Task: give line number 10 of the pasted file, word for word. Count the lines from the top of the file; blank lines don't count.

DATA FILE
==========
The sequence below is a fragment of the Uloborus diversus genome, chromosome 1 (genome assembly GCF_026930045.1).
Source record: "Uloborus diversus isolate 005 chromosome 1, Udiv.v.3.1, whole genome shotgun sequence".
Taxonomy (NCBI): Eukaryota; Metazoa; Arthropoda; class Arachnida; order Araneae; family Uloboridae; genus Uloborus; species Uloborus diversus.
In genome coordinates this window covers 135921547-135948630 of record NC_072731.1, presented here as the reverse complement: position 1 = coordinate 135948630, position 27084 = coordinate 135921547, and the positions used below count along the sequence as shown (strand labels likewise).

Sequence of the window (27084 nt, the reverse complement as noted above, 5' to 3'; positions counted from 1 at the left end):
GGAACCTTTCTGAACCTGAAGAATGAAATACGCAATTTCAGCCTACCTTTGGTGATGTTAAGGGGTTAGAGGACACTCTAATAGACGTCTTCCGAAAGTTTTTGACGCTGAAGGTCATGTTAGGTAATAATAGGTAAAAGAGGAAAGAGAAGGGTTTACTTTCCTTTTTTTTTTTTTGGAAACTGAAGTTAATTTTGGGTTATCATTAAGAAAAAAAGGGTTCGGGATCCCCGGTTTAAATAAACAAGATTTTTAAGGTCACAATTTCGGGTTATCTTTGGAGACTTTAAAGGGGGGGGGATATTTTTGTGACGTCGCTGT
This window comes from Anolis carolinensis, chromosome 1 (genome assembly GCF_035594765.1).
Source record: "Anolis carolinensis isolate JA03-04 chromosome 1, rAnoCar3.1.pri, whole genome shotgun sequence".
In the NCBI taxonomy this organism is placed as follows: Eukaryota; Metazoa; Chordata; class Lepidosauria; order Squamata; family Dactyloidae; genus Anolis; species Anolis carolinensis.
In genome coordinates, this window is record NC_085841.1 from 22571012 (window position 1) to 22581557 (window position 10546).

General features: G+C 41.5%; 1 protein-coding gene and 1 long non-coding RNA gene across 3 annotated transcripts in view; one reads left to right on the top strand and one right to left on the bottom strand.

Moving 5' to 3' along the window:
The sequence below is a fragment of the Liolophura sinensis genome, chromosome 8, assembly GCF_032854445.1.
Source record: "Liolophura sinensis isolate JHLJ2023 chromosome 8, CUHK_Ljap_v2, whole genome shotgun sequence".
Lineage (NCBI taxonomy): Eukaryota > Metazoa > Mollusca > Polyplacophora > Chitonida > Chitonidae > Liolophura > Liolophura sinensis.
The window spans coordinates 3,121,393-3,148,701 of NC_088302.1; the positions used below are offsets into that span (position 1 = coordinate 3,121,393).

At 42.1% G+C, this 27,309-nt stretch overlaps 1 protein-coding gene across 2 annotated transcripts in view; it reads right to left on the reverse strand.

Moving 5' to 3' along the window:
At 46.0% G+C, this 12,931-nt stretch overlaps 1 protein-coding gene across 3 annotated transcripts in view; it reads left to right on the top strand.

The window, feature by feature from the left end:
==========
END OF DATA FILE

In genome coordinates, this window is record NC_085841.1 from 22571012 (window position 1) to 22581557 (window position 10546).